Sunday, June 12, 2016
Why God in Ruins is better than Life After Life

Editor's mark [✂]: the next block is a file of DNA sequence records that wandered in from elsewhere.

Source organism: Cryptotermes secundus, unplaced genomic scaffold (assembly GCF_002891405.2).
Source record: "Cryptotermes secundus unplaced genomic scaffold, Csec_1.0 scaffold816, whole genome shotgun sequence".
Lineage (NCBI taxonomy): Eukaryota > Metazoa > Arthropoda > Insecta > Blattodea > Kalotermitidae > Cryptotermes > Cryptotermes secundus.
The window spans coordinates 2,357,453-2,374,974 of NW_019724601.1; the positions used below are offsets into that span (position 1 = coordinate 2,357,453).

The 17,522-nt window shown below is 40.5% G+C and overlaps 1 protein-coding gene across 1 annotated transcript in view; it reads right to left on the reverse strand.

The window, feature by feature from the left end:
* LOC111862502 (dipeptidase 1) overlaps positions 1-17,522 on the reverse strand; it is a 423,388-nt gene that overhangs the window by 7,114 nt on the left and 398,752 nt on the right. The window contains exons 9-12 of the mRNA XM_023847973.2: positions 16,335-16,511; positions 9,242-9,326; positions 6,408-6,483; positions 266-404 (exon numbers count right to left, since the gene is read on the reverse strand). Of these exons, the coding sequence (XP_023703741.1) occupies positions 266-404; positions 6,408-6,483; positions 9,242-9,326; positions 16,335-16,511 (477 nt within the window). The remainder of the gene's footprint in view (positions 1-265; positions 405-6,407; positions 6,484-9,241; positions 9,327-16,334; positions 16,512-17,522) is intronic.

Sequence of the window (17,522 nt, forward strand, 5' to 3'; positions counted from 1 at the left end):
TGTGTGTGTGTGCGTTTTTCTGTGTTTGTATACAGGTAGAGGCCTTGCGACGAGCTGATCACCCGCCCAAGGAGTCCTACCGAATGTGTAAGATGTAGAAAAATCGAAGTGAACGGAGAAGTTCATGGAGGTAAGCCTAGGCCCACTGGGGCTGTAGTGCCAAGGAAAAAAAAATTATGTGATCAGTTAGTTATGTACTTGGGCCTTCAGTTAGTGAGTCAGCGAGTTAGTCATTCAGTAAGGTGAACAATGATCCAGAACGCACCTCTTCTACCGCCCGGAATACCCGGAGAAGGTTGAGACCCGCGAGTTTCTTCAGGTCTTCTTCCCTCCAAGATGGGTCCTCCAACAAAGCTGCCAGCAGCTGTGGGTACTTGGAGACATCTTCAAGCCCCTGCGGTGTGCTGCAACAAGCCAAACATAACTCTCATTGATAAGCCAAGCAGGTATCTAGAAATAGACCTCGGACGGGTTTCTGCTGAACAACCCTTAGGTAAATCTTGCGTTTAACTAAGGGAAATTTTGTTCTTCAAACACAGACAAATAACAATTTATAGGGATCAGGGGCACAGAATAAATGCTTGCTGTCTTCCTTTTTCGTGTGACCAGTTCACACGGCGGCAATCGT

This will have spoilers for those who have not yet read A God in Ruins: Kate Atkinson's Life After Life, in which protagonist Ursula leads several "versions" of the same life - in one of which she apparently tries to assassinate a young Adolf Hitler?, I guess that version didn't work out (this is not one of those alternate history novels such as what if the South won the Civil War) - and in the last chapters she gives an alternate life, of a sort, to Ursula's younger brother Teddy. Teddy is a fighter pilot for England in WWII and in some of the chapters that follow Ursula's life in London during the war we learn that Teddy's plane was shot and went down in flames over Berlin. There's no definitive identification of his body or anything, but Ursula speaks w/ others in his platoon who confirm that his plane went down and nobody could have survived. Still, alert readers will spot the hint and be suspicious, and sure enough Teddy turns up in London on Armistice Day and reunites with family and with his fiancee, Nancy. This is especially odd because his resurrection, the "real," within the terms of the narrative, is improbable (though possible), whereas throughout the novel Atkinson has characters die then reappear in later chapters - so why the concern about verisimilitude regarding Teddy's survival? Beats me. In any event, the sequel, A God in Ruins, is about Teddy - and in my view it's a much stronger novel. I read them out of sequence, but if you read them in sequence the 2nd novel - though told in fragments out of chronological order (and very artfully done) - the narrative flows seamlessly from Life After Life: Teddy as a fighter pilot shot down and held as a POW until the end of the war - and the novel is about his childhood and his life after the war. Only at the end, the very last chapter, does Atkinson pull the rug out from under us so to speak and say that Teddy actually died in the plane crash and that none of the subsequent events happened or could have happened as such: a literary version of It's a Wonderful Life, in a way, showing how one person's life touched so many others. In God in Ruins Atkinson has us posit only one narrative disjuncture, and it's a big one, but she doesn't knock us about like ping-pong balls over the course of the whole narrative, as she does in Life After Life, and to what end? LaL does so only to confuse and befuddle, to move us away from narrative engagement; God in Ruins, more successfully, keeps us engaged throughout and then at the end asks us to ponder the narrative in a different light; I didn't love that, but didn't feel betrayed, either.